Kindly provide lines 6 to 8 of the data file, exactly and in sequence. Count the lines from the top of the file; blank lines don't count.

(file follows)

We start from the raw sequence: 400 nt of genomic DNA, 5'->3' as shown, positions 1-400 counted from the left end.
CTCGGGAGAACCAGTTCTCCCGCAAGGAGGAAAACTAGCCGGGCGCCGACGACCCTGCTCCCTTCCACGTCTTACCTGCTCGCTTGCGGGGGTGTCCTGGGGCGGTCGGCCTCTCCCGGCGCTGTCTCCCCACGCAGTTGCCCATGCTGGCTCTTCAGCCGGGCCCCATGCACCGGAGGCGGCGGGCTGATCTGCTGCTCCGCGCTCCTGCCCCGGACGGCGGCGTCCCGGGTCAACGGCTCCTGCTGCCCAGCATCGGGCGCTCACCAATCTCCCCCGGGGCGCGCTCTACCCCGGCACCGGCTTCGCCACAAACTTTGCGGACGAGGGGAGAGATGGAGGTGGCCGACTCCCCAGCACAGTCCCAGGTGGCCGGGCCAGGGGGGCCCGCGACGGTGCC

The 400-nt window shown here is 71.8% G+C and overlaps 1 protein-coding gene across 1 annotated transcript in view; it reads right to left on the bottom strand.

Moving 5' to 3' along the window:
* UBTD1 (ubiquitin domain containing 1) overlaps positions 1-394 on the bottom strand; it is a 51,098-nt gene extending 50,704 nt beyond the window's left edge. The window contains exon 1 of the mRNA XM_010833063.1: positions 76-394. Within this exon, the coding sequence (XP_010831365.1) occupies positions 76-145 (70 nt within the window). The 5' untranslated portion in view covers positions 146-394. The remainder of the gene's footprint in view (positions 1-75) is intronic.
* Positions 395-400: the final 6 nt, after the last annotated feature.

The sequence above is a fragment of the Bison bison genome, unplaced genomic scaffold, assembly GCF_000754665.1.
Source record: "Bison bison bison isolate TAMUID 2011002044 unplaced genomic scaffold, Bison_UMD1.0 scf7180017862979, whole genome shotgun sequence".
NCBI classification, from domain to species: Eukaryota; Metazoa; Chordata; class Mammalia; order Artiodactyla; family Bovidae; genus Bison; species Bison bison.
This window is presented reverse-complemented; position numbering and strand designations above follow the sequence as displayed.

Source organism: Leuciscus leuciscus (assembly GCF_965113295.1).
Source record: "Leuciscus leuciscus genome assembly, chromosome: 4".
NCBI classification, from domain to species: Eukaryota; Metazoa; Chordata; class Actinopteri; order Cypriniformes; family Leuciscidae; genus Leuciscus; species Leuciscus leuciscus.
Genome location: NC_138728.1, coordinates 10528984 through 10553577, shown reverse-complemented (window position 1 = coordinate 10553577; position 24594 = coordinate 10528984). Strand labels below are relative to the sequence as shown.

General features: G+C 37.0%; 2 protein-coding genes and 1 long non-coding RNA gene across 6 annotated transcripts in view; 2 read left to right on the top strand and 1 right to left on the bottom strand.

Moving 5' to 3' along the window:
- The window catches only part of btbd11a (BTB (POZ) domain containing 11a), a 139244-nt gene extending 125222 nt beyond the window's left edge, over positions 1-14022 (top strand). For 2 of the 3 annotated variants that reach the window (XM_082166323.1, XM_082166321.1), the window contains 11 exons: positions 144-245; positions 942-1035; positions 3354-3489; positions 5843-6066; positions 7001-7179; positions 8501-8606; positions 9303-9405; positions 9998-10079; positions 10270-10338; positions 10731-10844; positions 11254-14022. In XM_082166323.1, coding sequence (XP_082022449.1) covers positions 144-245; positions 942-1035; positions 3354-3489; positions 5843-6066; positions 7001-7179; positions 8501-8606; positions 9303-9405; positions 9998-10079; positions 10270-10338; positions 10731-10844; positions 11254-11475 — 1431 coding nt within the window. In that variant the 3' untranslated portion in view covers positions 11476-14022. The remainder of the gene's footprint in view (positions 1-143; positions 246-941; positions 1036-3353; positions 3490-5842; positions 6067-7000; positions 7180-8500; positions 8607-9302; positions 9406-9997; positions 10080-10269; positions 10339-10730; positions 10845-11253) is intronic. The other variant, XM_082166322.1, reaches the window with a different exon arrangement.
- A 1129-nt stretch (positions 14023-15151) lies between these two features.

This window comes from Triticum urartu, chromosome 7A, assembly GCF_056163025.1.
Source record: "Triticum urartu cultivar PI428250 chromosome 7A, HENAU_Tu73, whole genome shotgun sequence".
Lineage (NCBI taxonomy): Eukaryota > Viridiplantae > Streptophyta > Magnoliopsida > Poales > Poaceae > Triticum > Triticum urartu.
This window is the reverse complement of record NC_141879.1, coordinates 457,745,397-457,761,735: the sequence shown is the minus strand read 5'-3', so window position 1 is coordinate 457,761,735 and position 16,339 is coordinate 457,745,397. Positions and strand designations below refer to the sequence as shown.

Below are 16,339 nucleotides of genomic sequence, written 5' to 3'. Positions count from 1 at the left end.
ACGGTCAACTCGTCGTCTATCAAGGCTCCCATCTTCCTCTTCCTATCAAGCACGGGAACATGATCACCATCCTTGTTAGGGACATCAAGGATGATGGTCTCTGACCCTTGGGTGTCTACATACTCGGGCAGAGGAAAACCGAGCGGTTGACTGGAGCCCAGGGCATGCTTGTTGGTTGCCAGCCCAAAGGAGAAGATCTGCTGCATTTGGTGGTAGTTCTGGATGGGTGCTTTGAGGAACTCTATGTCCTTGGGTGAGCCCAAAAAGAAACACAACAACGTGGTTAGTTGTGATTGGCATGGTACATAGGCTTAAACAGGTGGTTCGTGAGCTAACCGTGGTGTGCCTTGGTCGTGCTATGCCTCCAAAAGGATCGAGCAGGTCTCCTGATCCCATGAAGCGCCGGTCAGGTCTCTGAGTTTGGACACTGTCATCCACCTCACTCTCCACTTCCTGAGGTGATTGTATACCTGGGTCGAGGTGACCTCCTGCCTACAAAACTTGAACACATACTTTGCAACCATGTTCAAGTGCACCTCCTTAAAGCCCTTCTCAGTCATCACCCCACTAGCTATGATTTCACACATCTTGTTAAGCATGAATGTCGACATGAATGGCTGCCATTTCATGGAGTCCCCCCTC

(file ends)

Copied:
* Positions 395-400: the final 6 nt, after the last annotated feature.

The sequence above is a fragment of the Bison bison genome, unplaced genomic scaffold, assembly GCF_000754665.1.
Source record: "Bison bison bison isolate TAMUID 2011002044 unplaced genomic scaffold, Bison_UMD1.0 scf7180017862979, whole genome shotgun sequence".